Why source order matters
With modern CSS layout techniques web designers have more power than ever before to break out of traditional layouts and bring new aesthetics to the web. The problem is that what is underneath is still important to many users. The order of the content in the page source, for example, is the only thing assistive technology like screen readers read out. That’s why you need to make sure that what is underneath makes as much sense as what you display on the screen.
Consider the following example:
Visually, everything appears to be in order—it makes sense to put on socks, then a shirt, trousers and finally shoes. However, if you tab through the document using the keyboard, you get a different story.
Now it’s shoes first, then trousers, then shirt and finally socks, which doesn’t align with the layout on the page, and may not be what you intended.
For sighted users, this may not cause that much confusion. However, for a user who depends on a screen reader, the content may no longer makes sense.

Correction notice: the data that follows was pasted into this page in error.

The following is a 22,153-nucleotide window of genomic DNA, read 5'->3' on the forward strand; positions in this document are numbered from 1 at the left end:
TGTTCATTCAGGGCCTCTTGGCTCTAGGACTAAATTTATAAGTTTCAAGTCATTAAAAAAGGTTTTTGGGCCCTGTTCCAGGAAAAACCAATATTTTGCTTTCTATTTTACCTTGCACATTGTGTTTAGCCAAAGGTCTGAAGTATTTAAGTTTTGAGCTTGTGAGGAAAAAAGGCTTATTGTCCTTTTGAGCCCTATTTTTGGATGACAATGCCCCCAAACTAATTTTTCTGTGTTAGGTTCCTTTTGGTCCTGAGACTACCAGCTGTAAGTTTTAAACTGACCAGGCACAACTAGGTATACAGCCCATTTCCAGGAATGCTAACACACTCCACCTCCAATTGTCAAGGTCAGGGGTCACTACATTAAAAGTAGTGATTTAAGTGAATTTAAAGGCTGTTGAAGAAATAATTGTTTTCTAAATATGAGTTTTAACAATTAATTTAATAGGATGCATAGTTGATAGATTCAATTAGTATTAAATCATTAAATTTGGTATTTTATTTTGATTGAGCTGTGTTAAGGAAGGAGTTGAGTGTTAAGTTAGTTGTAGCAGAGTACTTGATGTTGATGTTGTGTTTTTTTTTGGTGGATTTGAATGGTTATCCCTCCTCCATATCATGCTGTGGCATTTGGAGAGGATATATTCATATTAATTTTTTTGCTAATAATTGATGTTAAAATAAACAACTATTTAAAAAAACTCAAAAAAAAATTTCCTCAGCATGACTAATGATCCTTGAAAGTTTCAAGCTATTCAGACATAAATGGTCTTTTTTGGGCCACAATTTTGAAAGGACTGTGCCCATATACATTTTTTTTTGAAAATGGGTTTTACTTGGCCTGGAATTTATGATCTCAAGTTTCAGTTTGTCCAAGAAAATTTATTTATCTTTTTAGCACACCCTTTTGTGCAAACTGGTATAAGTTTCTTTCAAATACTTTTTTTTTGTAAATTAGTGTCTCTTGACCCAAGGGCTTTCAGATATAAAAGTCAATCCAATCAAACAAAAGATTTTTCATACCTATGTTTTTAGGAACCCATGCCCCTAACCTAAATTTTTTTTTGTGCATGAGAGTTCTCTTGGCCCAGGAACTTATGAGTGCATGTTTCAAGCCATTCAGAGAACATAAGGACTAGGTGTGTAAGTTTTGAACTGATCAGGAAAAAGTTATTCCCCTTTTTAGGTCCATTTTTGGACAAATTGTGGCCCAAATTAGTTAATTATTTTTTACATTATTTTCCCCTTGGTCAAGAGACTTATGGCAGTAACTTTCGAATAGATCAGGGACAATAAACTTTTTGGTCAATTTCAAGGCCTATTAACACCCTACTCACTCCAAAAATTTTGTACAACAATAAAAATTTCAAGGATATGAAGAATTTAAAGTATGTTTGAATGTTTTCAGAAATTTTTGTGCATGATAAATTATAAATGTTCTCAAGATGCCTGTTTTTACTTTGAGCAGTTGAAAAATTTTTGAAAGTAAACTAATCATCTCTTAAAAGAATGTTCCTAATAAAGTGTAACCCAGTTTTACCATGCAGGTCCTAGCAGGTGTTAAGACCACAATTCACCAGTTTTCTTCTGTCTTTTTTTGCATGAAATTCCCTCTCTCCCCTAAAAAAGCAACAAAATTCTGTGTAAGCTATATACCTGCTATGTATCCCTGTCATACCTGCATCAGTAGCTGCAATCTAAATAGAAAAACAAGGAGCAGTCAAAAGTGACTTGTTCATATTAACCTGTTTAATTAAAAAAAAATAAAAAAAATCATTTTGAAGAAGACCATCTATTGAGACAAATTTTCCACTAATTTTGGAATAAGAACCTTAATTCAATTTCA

The culprit is that the source order in the document doesn’t match what is displayed on screen. In the following code, the HTML orders the items using one hierarchy. Screen readers use this hierarchy.
However, the display order on the screen is defined in the CSS using display:flex and order:
Previously, the only way to test this was by navigating your page using the keyboard, or by testing with a screen reader. The new Source Order Viewer allows you to see the source order superimposed on the page. You can find the option to enable it in the accessibility pane of the DevTools.
With the Source Order Viewer overlay enabled, we can now see the list starting with 4 and going in reverse order, which signals that something is wrong. To solve this, we can fix the order of the elements in the HTML source to match their logical order, and re-arrange their visual order as needed via CSS – rather than the other way around.